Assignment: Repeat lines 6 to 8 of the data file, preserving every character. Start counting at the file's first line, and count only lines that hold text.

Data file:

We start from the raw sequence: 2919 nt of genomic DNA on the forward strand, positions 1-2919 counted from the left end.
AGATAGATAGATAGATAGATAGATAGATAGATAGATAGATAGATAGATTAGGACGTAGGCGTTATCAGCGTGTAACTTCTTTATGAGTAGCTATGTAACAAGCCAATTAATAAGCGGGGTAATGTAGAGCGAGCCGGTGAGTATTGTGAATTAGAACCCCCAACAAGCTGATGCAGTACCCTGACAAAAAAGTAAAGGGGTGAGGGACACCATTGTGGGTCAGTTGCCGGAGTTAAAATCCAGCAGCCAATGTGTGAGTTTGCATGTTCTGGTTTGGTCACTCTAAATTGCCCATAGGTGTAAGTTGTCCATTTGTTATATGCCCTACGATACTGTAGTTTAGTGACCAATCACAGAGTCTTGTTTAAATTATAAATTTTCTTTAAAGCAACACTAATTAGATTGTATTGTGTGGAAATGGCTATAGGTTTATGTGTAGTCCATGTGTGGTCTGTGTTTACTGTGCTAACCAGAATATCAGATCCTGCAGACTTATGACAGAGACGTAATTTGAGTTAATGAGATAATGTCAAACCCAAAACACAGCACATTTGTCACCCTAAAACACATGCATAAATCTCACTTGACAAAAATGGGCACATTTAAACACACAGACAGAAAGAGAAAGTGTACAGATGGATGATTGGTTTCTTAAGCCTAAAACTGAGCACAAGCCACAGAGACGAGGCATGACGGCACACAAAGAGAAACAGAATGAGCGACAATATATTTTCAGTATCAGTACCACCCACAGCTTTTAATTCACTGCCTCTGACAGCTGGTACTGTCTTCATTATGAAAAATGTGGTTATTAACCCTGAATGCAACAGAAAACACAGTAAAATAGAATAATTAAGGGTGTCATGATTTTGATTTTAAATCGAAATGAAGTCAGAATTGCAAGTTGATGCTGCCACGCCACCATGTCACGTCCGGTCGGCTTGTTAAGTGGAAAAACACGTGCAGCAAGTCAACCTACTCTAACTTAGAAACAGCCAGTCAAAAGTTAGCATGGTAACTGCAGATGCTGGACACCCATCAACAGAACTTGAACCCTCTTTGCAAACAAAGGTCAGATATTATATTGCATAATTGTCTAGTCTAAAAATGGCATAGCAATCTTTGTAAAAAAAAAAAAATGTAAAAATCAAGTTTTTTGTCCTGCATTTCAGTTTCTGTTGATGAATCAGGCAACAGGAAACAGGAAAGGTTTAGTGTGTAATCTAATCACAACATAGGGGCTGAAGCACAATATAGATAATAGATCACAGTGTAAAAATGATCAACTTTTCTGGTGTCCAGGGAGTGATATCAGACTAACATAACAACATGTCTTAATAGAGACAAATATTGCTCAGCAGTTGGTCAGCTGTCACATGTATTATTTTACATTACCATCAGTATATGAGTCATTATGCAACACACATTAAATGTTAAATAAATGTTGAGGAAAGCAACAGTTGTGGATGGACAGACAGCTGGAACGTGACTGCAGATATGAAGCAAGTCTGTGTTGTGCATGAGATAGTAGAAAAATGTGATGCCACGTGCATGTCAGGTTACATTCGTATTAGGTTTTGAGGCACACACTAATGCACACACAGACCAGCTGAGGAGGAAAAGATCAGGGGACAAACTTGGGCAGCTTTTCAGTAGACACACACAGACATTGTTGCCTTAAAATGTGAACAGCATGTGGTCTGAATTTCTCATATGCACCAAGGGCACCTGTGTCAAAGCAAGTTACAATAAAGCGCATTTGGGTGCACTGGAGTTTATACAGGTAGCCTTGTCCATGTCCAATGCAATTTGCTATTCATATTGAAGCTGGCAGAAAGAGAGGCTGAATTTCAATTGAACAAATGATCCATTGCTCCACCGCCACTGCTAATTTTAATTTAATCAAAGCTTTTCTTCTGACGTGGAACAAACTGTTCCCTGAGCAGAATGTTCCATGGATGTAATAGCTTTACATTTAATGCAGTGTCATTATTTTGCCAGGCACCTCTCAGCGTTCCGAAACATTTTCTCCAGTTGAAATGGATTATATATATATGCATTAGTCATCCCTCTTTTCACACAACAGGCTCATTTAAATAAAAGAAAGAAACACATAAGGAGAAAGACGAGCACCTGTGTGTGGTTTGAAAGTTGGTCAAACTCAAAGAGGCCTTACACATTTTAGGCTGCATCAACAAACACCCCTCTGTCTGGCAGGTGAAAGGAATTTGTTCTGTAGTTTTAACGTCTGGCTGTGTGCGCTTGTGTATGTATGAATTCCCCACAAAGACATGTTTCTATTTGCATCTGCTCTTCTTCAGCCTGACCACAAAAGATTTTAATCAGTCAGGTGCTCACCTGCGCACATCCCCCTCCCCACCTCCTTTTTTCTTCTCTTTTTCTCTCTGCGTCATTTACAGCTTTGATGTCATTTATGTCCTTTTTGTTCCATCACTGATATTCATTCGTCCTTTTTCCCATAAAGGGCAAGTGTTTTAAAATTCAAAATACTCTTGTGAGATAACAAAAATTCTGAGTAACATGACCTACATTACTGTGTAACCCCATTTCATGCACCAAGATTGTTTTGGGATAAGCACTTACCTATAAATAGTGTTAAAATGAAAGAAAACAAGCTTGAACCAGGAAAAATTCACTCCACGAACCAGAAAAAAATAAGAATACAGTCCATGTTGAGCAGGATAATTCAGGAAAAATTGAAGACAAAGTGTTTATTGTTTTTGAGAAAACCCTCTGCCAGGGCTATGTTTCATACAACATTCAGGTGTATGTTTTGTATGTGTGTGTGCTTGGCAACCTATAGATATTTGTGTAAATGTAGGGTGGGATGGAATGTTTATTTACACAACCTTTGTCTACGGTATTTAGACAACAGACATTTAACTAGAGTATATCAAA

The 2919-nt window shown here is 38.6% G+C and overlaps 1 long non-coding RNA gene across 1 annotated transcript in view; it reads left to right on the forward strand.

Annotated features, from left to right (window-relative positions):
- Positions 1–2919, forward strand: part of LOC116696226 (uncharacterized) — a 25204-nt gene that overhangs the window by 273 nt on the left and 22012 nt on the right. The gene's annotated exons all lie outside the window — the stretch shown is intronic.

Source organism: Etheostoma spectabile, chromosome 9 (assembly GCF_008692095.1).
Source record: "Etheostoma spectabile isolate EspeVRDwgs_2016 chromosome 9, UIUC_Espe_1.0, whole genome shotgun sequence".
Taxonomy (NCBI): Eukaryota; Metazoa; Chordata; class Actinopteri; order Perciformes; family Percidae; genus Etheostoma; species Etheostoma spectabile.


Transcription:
Source organism: Etheostoma spectabile, chromosome 9 (assembly GCF_008692095.1).
Source record: "Etheostoma spectabile isolate EspeVRDwgs_2016 chromosome 9, UIUC_Espe_1.0, whole genome shotgun sequence".
Taxonomy (NCBI): Eukaryota; Metazoa; Chordata; class Actinopteri; order Perciformes; family Percidae; genus Etheostoma; species Etheostoma spectabile.